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Agricultural Productivity

Global temperature increase is changing the climates of areas where food is produced. Changing weather patterns such as extreme rain fall or drought can disrupt food availability and make it more difficult to grow crops or raise animals. Especially in rural and more impoverished areas around the globe, agriculture is not only for nourishment but the main source of income for many families. Fish and seafood are also threatened by ocean acidification, which happens from greater CO2 absorption in the ocean. As population increases in many parts of the world, the demand for food will rise. And in many areas, it is already difficult to produce enough food for local communities. As climate change disrupts farmland, as more people move into cities, and as population grows in many areas, how can places find ways to increase agricultural productivity to support growing populations?

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Disease Evolution

As the overall temperature of the planet warms, more and more parts of the world are becoming the ideal environment for disease carrying insects like mosquitoes. This will shift the burden of disease around the world. For example, diseases such as malaria, West Nile virus, cholera, and Lyme disease could appear in places they’ve not previously been located. Places that  did not have these diseases will have to incorporate preventative action while also providing healthcare to those who need treatment. Waterborne diseases will also become an increasing concern as we continue to see more severe weather events like hurricanes moving large amount of water and leaving stagnant pools in their paths. How can cities with a growing population prepare for treating (and preventing) diseases new to their area?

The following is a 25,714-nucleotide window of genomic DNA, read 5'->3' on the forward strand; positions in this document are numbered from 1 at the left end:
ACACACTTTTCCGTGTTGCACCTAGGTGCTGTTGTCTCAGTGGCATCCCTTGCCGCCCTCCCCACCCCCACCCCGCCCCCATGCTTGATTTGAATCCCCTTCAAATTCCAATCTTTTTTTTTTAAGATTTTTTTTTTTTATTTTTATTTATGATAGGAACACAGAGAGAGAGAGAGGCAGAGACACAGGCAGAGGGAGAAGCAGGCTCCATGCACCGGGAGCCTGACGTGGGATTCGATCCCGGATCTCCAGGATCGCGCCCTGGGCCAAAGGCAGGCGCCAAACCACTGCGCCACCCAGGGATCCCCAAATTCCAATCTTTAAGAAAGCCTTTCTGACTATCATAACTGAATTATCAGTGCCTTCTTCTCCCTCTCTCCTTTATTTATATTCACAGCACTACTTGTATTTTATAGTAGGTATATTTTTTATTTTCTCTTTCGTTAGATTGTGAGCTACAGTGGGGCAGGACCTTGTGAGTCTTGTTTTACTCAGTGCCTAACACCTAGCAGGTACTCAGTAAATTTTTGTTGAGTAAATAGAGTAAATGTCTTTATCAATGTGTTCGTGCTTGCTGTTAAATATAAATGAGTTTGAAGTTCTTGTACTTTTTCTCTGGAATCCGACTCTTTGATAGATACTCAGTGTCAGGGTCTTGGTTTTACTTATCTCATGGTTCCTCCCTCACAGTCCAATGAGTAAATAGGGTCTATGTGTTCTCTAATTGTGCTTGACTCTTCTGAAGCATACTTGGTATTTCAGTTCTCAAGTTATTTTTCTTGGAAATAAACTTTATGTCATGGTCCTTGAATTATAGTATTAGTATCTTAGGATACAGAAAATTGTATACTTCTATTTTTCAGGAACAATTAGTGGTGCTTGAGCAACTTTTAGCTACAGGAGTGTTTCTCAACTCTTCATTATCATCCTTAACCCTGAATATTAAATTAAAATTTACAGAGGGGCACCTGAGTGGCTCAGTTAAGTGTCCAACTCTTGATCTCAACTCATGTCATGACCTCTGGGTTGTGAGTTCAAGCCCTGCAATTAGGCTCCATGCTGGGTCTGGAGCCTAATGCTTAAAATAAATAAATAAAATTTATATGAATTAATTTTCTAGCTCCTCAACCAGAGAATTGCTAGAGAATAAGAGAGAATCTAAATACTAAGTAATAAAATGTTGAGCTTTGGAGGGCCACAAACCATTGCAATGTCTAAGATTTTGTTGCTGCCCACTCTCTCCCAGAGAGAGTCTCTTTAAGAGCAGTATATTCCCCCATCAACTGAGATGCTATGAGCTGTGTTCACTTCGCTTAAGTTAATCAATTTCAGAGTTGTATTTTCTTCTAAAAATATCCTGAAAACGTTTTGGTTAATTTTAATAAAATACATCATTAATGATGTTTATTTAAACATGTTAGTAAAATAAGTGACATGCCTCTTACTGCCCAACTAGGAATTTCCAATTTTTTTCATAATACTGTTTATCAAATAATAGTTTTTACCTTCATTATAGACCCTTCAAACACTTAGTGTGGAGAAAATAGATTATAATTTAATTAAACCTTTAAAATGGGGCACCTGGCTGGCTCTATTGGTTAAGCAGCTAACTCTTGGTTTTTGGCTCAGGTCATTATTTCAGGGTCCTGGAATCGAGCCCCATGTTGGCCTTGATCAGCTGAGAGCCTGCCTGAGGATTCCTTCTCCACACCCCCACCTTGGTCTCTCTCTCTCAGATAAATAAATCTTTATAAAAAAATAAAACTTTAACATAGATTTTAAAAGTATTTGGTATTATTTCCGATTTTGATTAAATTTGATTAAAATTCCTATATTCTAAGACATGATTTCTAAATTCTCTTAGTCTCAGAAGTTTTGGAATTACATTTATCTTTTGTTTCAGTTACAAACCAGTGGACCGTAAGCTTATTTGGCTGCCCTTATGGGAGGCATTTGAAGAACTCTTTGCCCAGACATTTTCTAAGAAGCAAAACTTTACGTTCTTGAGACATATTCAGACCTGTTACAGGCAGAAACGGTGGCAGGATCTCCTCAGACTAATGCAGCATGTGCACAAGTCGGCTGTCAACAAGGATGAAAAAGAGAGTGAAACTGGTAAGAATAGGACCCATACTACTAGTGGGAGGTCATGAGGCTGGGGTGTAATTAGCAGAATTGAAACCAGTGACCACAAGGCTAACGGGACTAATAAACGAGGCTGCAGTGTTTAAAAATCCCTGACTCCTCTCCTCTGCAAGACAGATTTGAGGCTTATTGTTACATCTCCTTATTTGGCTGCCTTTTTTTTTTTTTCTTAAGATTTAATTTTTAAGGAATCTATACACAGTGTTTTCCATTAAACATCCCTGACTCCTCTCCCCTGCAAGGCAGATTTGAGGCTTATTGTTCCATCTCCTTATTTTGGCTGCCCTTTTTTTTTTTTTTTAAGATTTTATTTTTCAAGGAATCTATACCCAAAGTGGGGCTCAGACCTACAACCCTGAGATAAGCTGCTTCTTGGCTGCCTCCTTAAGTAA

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Global Inequity in Climate Adaptation

Poorer countries contribute a minority of CO2 emissions, yet they will have the most difficulty adapting to climate change. For many of these countries and communities, trying to reduce poverty while simultaneously adapting to the effects of climate change is a challenge. People living in poverty are more susceptible to diseases spread by changing climates, the impacts of extreme weather events due to poor infrastructure, and the loss of their property, farmland, or livelihoods from things like floods or droughts. These losses can keep people trapped in poverty, and often force people to ultimately migrate. With growing populations in countries that are extremely vulnerable to climate change and resource scarce, this presents a challenge.

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Connecting Population to Climate in Your Video

Hopefully this post has helped broaden your thinking on ways our human numbers impact climate resiliency as you consider your video entry for the World of 7 Billion student contest. As you explore these topics, think about how these issues affect your own community, city, country, or another place that interests you. What population changes are happening there? What problems do growing populations have, or might they have? How can you create a sustainable solution? We look forward to seeing your ideas and videos!